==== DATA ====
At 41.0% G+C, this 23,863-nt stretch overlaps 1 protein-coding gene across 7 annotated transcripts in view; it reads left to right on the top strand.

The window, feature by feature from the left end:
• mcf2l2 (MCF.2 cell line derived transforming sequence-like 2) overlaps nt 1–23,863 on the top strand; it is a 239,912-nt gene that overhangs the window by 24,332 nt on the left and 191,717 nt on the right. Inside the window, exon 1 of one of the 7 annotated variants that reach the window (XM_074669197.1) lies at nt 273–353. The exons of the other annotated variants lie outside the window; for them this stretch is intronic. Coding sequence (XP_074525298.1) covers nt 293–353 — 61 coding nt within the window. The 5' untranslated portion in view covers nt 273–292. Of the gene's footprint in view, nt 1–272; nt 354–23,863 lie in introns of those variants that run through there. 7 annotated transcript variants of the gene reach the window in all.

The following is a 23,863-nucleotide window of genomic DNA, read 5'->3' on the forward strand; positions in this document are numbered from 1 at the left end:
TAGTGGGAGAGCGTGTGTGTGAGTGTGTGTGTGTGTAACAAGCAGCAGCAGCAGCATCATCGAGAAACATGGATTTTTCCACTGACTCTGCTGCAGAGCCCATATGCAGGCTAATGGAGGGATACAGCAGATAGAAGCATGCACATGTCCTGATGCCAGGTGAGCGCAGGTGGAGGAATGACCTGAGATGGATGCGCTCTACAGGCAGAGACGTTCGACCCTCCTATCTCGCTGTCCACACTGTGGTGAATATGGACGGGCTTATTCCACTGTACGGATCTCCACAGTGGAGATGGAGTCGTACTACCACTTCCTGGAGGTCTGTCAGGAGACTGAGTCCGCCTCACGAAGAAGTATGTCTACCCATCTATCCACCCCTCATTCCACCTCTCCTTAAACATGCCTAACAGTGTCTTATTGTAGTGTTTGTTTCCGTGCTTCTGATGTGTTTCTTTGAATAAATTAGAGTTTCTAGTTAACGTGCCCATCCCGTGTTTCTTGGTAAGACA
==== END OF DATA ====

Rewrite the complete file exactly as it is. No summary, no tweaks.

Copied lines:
At 41.0% G+C, this 23,863-nt stretch overlaps 1 protein-coding gene across 7 annotated transcripts in view; it reads left to right on the top strand.

The window, feature by feature from the left end:
• mcf2l2 (MCF.2 cell line derived transforming sequence-like 2) overlaps nt 1–23,863 on the top strand; it is a 239,912-nt gene that overhangs the window by 24,332 nt on the left and 191,717 nt on the right. Inside the window, exon 1 of one of the 7 annotated variants that reach the window (XM_074669197.1) lies at nt 273–353. The exons of the other annotated variants lie outside the window; for them this stretch is intronic. Coding sequence (XP_074525298.1) covers nt 293–353 — 61 coding nt within the window. The 5' untranslated portion in view covers nt 273–292. Of the gene's footprint in view, nt 1–272; nt 354–23,863 lie in introns of those variants that run through there. 7 annotated transcript variants of the gene reach the window in all.

The following is a 23,863-nucleotide window of genomic DNA, read 5'->3' on the forward strand; positions in this document are numbered from 1 at the left end:
TAGTGGGAGAGCGTGTGTGTGAGTGTGTGTGTGTGTAACAAGCAGCAGCAGCAGCATCATCGAGAAACATGGATTTTTCCACTGACTCTGCTGCAGAGCCCATATGCAGGCTAATGGAGGGATACAGCAGATAGAAGCATGCACATGTCCTGATGCCAGGTGAGCGCAGGTGGAGGAATGACCTGAGATGGATGCGCTCTACAGGCAGAGACGTTCGACCCTCCTATCTCGCTGTCCACACTGTGGTGAATATGGACGGGCTTATTCCACTGTACGGATCTCCACAGTGGAGATGGAGTCGTACTACCACTTCCTGGAGGTCTGTCAGGAGACTGAGTCCGCCTCACGAAGAAGTATGTCTACCCATCTATCCACCCCTCATTCCACCTCTCCTTAAACATGCCTAACAGTGTCTTATTGTAGTGTTTGTTTCCGTGCTTCTGATGTGTTTCTTTGAATAAATTAGAGTTTCTAGTTAACGTGCCCATCCCGTGTTTCTTGGTAAGACA